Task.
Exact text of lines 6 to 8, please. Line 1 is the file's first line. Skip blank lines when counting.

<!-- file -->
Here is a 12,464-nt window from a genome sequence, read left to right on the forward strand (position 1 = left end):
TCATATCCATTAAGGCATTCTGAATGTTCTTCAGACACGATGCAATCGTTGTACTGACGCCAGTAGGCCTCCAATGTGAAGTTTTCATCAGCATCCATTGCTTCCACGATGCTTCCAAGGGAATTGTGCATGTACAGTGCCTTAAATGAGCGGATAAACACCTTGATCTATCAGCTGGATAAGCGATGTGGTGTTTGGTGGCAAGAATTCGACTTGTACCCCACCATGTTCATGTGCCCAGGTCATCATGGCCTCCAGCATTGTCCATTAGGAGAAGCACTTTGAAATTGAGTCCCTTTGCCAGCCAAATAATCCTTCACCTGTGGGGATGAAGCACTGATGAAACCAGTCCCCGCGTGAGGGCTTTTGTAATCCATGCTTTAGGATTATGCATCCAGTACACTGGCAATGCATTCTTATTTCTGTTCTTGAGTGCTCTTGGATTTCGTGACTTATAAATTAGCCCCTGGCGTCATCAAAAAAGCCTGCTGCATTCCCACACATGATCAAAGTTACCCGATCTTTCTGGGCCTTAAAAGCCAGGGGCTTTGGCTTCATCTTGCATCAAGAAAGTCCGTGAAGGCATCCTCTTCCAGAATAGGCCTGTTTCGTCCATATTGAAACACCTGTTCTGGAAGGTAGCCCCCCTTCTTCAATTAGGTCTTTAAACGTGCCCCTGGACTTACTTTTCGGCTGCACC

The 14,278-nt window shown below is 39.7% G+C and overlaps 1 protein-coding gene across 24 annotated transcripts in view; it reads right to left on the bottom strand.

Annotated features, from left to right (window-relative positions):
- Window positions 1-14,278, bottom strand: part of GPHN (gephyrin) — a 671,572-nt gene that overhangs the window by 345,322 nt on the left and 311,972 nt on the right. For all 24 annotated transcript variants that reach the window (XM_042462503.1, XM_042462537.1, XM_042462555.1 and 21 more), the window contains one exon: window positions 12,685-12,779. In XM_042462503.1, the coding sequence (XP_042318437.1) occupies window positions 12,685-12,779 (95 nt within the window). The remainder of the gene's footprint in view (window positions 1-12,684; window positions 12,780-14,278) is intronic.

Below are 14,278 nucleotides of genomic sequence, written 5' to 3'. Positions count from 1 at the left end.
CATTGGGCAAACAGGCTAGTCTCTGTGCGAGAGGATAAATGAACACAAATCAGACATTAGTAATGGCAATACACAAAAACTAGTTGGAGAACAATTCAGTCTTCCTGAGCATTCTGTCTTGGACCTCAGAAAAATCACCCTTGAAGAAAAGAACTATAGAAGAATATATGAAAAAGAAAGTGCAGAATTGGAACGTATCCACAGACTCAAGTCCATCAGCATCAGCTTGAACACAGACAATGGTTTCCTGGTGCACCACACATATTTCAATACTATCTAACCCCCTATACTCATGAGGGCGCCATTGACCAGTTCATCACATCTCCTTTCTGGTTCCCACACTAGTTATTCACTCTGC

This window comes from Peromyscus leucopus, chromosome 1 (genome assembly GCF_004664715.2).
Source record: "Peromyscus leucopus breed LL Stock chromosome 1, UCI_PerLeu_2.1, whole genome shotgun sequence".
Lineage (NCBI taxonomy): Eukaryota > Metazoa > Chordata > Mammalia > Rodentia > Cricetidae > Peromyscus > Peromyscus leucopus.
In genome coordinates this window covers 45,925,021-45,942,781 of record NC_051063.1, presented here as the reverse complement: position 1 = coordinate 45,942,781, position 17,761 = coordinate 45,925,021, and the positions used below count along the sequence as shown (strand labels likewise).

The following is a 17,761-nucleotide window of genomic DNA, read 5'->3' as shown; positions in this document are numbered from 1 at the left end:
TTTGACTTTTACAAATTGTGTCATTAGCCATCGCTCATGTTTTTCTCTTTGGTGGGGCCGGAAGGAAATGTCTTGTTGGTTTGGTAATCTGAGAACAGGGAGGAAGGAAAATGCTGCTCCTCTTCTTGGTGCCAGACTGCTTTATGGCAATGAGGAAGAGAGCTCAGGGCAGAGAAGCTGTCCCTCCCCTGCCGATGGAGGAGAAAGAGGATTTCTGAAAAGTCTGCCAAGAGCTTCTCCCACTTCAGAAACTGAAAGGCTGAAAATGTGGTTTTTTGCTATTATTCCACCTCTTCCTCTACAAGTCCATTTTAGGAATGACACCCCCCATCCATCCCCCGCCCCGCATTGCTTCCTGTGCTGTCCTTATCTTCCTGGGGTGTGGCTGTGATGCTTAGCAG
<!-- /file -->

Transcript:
Below are 14,278 nucleotides of genomic sequence, written 5' to 3'. Positions count from 1 at the left end.
CATTGGGCAAACAGGCTAGTCTCTGTGCGAGAGGATAAATGAACACAAATCAGACATTAGTAATGGCAATACACAAAAACTAGTTGGAGAACAATTCAGTCTTCCTGAGCATTCTGTCTTGGACCTCAGAAAAATCACCCTTGAAGAAAAGAACTATAGAAGAATATATGAAAAAGAAAGTGCAGAATTGGAACGTATCCACAGACTCAAGTCCATCAGCATCAGCTTGAACACAGACAATGGTTTCCTGGTGCACCACACATATTTCAATACTATCTAACCCCCTATACTCATGAGGGCGCCATTGACCAGTTCATCACATCTCCTTTCTGGTTCCCACACTAGTTATTCACTCTGC

This window comes from Peromyscus leucopus, chromosome 1 (genome assembly GCF_004664715.2).